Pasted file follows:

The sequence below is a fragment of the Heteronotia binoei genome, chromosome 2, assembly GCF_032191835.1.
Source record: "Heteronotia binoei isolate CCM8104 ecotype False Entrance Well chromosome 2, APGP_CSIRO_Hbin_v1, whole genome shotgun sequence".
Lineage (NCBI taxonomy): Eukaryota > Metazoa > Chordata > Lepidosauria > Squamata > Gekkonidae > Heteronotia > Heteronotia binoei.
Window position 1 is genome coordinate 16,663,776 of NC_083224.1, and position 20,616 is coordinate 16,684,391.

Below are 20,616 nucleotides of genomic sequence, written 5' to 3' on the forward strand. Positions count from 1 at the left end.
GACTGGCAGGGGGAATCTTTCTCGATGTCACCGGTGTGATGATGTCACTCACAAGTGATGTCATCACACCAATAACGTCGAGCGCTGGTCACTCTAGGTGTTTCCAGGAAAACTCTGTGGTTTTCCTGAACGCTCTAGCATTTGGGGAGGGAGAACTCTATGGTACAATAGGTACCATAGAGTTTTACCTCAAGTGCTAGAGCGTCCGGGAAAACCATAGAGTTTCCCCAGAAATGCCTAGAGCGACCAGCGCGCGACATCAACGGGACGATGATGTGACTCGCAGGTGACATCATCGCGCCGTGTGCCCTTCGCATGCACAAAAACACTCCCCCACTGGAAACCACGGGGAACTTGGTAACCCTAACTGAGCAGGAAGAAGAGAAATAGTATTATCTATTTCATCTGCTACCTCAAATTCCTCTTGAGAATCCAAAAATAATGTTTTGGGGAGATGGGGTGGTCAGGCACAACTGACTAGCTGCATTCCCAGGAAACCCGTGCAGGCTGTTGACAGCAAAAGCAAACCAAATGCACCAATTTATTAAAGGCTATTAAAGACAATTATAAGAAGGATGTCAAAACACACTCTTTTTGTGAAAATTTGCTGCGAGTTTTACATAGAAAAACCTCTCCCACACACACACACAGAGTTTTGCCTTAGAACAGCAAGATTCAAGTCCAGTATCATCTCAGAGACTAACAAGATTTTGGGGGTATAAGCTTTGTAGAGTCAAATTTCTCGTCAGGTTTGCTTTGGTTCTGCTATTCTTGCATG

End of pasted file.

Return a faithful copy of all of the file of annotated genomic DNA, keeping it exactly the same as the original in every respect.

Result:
The sequence below is a fragment of the Heteronotia binoei genome, chromosome 2, assembly GCF_032191835.1.
Source record: "Heteronotia binoei isolate CCM8104 ecotype False Entrance Well chromosome 2, APGP_CSIRO_Hbin_v1, whole genome shotgun sequence".
Lineage (NCBI taxonomy): Eukaryota > Metazoa > Chordata > Lepidosauria > Squamata > Gekkonidae > Heteronotia > Heteronotia binoei.
Window position 1 is genome coordinate 16,663,776 of NC_083224.1, and position 20,616 is coordinate 16,684,391.

Below are 20,616 nucleotides of genomic sequence, written 5' to 3' on the forward strand. Positions count from 1 at the left end.
GACTGGCAGGGGGAATCTTTCTCGATGTCACCGGTGTGATGATGTCACTCACAAGTGATGTCATCACACCAATAACGTCGAGCGCTGGTCACTCTAGGTGTTTCCAGGAAAACTCTGTGGTTTTCCTGAACGCTCTAGCATTTGGGGAGGGAGAACTCTATGGTACAATAGGTACCATAGAGTTTTACCTCAAGTGCTAGAGCGTCCGGGAAAACCATAGAGTTTCCCCAGAAATGCCTAGAGCGACCAGCGCGCGACATCAACGGGACGATGATGTGACTCGCAGGTGACATCATCGCGCCGTGTGCCCTTCGCATGCACAAAAACACTCCCCCACTGGAAACCACGGGGAACTTGGTAACCCTAACTGAGCAGGAAGAAGAGAAATAGTATTATCTATTTCATCTGCTACCTCAAATTCCTCTTGAGAATCCAAAAATAATGTTTTGGGGAGATGGGGTGGTCAGGCACAACTGACTAGCTGCATTCCCAGGAAACCCGTGCAGGCTGTTGACAGCAAAAGCAAACCAAATGCACCAATTTATTAAAGGCTATTAAAGACAATTATAAGAAGGATGTCAAAACACACTCTTTTTGTGAAAATTTGCTGCGAGTTTTACATAGAAAAACCTCTCCCACACACACACACAGAGTTTTGCCTTAGAACAGCAAGATTCAAGTCCAGTATCATCTCAGAGACTAACAAGATTTTGGGGGTATAAGCTTTGTAGAGTCAAATTTCTCGTCAGGTTTGCTTTGGTTCTGCTATTCTTGCATG